Further located within central cavity 360 is a pair of batteries 420. One terminal of batteries 420 is adapted to be engaged with the other terminal of light bulb 395, i.e., the terminal of light bulb 395 to which wire 405 is not connected. Batteries 420, block 380 and light bulb 395 are enclosed within central cavity 360 by means of an end cap 425. End cap 425 may be secured to second end 20 of body member 10 by means known in the art and is preferably threaded within central cavity 360. End cap 425 includes an annular seal 435 to prevent the ingress of contaminants into central cavity 360. End cap 425 further includes a central bore 445 that opens into an enlarged bore 450. A compression spring 460 is adapted to be located within enlarged bore 450 and extend between a washer 465 located in enlarged bore 450 and a battery 420. One end of a wire 515 is secured to washer 465 and the other end of wire 515 has secured thereto a clip 530. Clip 530 is of the type generally known in the art and includes a pair of pivotably interconnected electrical alligator clamp members (not labeled)which are spring biased to a closed or engaged position.
Referring to FIG. 4, it can readily be seen that lower end 35 of anvil portion 30 is engaged with a surface which includes a coating layer 545 applied to a base metal surface 555. It is the thickness of coating layer 545 that device 5 of the present invention is adapted to measure.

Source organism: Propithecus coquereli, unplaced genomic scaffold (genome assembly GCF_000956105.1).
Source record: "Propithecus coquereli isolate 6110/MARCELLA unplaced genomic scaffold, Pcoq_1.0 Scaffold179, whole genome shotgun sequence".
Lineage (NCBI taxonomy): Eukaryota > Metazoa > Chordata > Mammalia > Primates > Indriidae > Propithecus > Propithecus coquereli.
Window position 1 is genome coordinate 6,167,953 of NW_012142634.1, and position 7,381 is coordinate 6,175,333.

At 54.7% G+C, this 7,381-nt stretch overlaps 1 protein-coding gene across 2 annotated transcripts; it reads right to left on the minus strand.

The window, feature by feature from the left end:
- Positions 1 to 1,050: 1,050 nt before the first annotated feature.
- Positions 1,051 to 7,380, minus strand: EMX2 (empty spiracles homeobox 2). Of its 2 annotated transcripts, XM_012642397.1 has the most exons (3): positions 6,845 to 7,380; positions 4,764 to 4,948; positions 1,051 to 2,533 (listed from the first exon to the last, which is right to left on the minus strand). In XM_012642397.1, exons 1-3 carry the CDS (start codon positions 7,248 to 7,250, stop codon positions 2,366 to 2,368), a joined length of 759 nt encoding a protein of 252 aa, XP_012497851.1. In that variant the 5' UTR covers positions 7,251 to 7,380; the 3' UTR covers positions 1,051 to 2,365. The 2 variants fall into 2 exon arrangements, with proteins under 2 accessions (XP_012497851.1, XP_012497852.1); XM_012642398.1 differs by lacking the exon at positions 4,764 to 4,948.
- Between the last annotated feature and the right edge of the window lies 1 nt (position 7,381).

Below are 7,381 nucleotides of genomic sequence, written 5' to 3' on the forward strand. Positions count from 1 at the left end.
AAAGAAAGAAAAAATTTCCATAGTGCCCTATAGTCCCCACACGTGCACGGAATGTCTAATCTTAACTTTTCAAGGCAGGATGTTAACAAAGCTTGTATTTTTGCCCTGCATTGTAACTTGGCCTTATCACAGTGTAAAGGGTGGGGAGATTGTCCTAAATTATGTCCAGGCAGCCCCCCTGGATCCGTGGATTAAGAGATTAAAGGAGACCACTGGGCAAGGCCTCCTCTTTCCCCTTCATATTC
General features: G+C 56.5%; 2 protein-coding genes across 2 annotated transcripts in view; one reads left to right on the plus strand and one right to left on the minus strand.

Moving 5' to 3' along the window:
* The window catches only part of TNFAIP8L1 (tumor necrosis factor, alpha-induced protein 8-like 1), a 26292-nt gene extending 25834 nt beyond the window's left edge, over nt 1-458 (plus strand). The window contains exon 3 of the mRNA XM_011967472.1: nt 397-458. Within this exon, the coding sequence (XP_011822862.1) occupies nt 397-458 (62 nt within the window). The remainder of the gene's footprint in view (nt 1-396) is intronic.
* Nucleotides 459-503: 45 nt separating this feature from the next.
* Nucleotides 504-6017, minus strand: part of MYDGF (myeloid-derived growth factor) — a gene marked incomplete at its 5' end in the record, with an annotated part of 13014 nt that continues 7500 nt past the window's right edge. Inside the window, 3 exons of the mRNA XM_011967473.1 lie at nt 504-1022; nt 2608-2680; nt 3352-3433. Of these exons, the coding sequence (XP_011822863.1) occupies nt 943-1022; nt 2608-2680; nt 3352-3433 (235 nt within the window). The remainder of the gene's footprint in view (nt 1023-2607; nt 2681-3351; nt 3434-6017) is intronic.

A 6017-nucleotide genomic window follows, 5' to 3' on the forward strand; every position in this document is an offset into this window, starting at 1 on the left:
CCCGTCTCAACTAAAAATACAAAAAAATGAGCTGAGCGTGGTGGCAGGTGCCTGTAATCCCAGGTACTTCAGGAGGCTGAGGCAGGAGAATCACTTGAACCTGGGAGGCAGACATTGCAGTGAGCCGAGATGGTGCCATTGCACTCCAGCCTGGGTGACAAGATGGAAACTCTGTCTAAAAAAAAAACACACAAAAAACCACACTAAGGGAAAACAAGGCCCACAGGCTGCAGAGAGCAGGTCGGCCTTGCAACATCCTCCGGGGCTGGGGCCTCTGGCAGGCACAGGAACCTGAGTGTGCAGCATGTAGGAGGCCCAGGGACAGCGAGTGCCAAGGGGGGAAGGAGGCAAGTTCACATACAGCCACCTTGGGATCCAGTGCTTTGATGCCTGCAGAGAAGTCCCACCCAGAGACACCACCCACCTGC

With reference to each of the figures, the operation of device 5 will now be explained. First of all, device 5 is adapted to be manipulated by one hand of a user by means of gripping portion 25. When device 5 is not being used, spring 245 will bias elongated rod 180 and second end 125 of actuator lever 115 upward as shown in FIGS. 1-4. Actuator lever 115 will therefore be pivoted about pin 135 causing trigger lever 85 to pivot about pin 100 by means of connecting rod 145. During use, device 5 is positioned relative to a surface such that lower end 35 of anvil portion 30 engages the surface along with extension portion 75. Lower end 35 and extension portion 75 are arranged such that when they are maintained against a surface, elongated rod 180 and penetrating pin 205 reciprocate substantially perpendicular to that surface. At this point, the user of device 5 can cause pivoting of trigger lever 85 about pin 100 which causes penetrating pin 205 to penetrate coating layer 545 through connecting rod 145, actuator lever 115 and elongated rod 180. As soon as penetrating pin 205 fully extends through coating layer 545 it will engage base metal 555. At this time, an electrical circuit of signalling assembly 345 will be completed and will cause light bulb 395 to illuminate. When seeing the illumination of light bulb 395, the user of device 5 will know that it is time to read dial indicating gauge 260 to determine the accurate thickness of coating layer 545.
Although described with respect to a preferred embodiment of the invention, it should be readily apparent that various changes and/or modifications may be made to the invention without departing from the spirit thereof. In general, the invention is only intended to be limited by the scope of the following claims.
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|U.S. Classification||33/834, 33/832|
|Sep 18, 1992||AS||Assignment|
Owner name: GRUMMAN AEROSPACE CORPORATION, NEW YORK
Free format text: ASSIGNMENT OF ASSIGNORS INTEREST.;ASSIGNOR:WICKENHAVER, THOMAS A.;REEL/FRAME:006326/0204
Effective date: 19920914
|Feb 14, 1997||FPAY||Fee payment|
Year of fee payment: 4
|Feb 16, 2001||FPAY||Fee payment|
Year of fee payment: 8
|Mar 13, 2001||REMI||Maintenance fee reminder mailed|
|Feb 17, 2005||FPAY||Fee payment|
Year of fee payment: 12